As the days are getting longer, and we are all looking forward to those extra rays of sunshine, you are not alone in the desire to stretch your legs and get fit for the warm season. Your bees are “stretching their antennae” too – so to speak – to prepare for a new colony buildup. Eggs are already being laid, and as soon as the first flowering sets in and pollen and nectar become available, forager bees are beginning to fly out to collect much-needed nutrition for the colony.
Although varroa may not be your very first thought when you check upon your bees after the long winter months, this time of the year offers you an opportunity that will not return until the next winter treatment is due at the end of the year. Many of us begin the New Year with new resolutions, considering what we would like to implement change, clean-up, renew, or improve things in our lives, our homes, or about ourselves. As beekeepers, hive management, bee health and nutrition, and economic goals for the upcoming season are likely to represent some of the themes of our New Year resolutions.
One way to realize those well intended resolutions and improve honey bee health early in the season, is to start considering varroa treatments as soon as you plan the first visit to your hives. We know that the amount of bee brood in our colonies will increase in the upcoming weeks and months.1 We also know that the development of the varroa population is somewhat lagging behind bee brood development, which makes perfect sense, as varroa mites need the presence of bee brood to be able to reproduce at all.1 This sheer fact in addition to seasonally low monitoring numbers can lead beekeepers to think: Out of sight, out of mind. Meaning, as long as there is no significant varroa infestation present in the hives yet, why think of varroa treatments?
While it is certainly not time- or cost-effective to treat against varroa mites too often or with a mite load of (almost) zero (Psssst! It’s never really “zero”…), early spring treatment offers you the opportunity to reduce varroa mite and viral pressure in your colonies early on. Beekeepers often focus on the late summer or fall treatment, and for good reason. Varroa mite counts after the honey harvest are high1, treatment thresholds have constantly decreased over the last years, and treatment timing has become a matter of colony survival after the summer. However, it is precisely the lack of bee brood that provides opportunity for a quicker and more effective treatment in early spring, before the first honey flow.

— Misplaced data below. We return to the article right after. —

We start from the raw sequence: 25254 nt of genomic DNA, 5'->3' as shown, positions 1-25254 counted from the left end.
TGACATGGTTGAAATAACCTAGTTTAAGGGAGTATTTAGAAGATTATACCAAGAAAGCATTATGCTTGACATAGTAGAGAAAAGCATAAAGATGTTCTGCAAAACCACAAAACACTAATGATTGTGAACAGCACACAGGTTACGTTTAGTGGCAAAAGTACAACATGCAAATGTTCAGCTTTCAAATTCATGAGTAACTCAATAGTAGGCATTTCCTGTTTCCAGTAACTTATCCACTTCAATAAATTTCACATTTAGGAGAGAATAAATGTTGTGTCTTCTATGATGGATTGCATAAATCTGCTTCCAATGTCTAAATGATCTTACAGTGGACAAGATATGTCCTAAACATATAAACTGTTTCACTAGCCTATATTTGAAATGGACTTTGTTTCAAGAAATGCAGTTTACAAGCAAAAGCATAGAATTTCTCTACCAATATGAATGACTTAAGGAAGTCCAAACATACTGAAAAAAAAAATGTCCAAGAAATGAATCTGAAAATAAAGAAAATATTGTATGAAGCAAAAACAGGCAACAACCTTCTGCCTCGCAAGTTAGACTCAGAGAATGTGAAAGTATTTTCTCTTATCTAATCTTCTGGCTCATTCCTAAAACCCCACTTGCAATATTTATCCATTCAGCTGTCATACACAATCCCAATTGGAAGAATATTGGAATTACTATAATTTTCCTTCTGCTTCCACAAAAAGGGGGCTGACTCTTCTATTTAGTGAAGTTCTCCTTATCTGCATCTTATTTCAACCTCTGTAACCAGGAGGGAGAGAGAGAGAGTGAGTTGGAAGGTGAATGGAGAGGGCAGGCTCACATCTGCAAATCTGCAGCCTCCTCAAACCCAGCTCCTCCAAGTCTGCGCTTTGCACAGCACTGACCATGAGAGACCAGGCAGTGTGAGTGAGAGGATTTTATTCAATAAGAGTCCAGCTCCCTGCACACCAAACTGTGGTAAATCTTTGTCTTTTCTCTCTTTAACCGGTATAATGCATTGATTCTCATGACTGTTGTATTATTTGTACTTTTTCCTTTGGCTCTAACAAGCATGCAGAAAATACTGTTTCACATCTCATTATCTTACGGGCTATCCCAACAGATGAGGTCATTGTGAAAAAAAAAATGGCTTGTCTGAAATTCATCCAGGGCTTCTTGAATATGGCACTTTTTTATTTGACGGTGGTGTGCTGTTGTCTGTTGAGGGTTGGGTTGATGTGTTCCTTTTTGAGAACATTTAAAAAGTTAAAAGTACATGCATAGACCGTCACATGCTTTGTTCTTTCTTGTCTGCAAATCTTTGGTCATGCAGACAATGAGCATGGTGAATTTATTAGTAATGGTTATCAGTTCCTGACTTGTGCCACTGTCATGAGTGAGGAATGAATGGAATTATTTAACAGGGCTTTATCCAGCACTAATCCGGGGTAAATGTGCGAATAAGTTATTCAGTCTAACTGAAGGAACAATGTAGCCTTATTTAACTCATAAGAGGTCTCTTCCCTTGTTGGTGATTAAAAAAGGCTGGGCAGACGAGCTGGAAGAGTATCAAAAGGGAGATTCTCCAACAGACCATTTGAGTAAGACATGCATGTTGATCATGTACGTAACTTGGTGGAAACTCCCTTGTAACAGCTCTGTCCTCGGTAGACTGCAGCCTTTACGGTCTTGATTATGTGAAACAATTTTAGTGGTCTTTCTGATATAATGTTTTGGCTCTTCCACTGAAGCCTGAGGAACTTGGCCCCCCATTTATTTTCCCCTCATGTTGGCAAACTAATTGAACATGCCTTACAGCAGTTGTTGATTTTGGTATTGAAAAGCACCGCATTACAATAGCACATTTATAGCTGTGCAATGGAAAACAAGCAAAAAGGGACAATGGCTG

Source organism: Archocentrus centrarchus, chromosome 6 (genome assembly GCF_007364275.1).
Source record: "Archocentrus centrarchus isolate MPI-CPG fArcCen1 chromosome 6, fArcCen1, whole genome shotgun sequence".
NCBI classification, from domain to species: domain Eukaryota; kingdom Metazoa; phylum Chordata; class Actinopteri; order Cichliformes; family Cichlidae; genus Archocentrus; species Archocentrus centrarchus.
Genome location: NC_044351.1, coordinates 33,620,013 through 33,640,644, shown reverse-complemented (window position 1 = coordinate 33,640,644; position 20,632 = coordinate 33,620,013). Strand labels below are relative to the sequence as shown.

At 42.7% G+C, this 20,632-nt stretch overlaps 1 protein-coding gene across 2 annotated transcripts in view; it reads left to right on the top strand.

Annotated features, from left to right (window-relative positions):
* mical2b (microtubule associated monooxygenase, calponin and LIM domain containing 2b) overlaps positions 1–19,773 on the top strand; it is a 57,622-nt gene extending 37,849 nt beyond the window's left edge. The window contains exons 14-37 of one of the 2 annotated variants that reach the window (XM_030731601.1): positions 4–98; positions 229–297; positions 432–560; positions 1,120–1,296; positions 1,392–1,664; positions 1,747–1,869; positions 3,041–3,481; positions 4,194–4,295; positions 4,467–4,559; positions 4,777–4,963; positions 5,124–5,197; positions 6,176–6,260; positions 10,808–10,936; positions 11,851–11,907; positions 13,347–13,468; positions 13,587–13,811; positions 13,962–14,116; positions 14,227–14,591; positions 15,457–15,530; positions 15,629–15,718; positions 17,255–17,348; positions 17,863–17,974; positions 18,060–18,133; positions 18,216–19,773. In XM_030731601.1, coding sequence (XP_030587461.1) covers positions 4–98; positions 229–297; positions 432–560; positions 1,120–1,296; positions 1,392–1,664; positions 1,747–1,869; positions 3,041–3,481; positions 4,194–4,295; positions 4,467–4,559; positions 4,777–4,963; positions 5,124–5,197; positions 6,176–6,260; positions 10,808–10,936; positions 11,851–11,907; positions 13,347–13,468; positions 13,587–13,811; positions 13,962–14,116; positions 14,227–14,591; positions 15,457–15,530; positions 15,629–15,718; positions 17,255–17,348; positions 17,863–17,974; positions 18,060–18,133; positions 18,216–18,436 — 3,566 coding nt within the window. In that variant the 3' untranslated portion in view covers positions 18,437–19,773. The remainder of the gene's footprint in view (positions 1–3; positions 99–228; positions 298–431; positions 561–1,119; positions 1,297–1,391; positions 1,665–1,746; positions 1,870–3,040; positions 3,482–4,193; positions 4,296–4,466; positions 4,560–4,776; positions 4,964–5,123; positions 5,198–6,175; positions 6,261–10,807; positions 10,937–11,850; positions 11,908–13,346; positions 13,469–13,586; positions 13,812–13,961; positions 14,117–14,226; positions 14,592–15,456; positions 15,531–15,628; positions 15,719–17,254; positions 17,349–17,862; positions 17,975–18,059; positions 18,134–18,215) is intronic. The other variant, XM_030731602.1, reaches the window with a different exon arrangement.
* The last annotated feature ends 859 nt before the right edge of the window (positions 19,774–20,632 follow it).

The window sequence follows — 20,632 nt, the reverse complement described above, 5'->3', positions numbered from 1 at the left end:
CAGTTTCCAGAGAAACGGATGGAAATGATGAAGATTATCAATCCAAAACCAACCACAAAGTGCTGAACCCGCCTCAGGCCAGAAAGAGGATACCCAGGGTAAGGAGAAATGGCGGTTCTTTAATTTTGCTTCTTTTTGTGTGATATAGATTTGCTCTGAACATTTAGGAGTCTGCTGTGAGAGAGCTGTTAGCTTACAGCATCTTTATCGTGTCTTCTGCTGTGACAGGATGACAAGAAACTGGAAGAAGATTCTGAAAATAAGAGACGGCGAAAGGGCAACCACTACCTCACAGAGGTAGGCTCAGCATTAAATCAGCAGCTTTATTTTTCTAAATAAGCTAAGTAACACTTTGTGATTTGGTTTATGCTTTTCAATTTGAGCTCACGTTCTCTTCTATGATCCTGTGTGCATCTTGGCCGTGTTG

Most miticides, including amitraz, the active ingredient of Apivar, target varroa mites when they are attached to their adult bee hosts and thus openly exposed to any potential treatment. Mites in the capped brood cannot be reached until they emerge from the brood cell. Thus, it will not come as a surprise to you that treatments are more effective, the less mites are “hiding out” in bee brood cells. The ideal example of this is the winter treatment with oxalic acid in completely brood-free colonies, a few weeks after the first frost.
Although the bee brood already begins to grow in spring, the total amount of brood present in the hives before the first honey flow is low enough to ensure ideal conditions for an efficient and thorough clean-up1, reducing the mite load before the honey season significantly. The six-weeks Apivar treatment, applied in time before setting up your honey supers for the first time in spring, provides a reliable long-term efficient treatment. As a contact miticide that is independent of ambient temperatures, there are no concerns about cool temperatures during the Apivar spring treatment either, since they do not affect efficacy.2
Trying it on your own colonies, you will notice that a prolonged treatment period of 56 days is not necessary for the spring treatment – 42 days are easily sufficient. Your colonies will thank you for reduced mite numbers throughout the season and some added benefits for colony health.
For more information, read our article “Treatment with Apivar lowers DWV titers and reduces honey bees’ susceptibility towards agricultural pesticides“
1- Alexis L. Beaurepaire, Klemens J. Krieger and Robin F.A. Moritz – Seasonal cycle of inbreeding and recombination of the parasitic mite Varroa destructor in honeybee colonies and its implications for the selection of acaricide resistance – 2017
2- There is no temperature constraint to use Apivar, though Apivar should be stored below 30°C. Activity in the hive may be reduced with a lower temperature, resulting in less contact with the strips.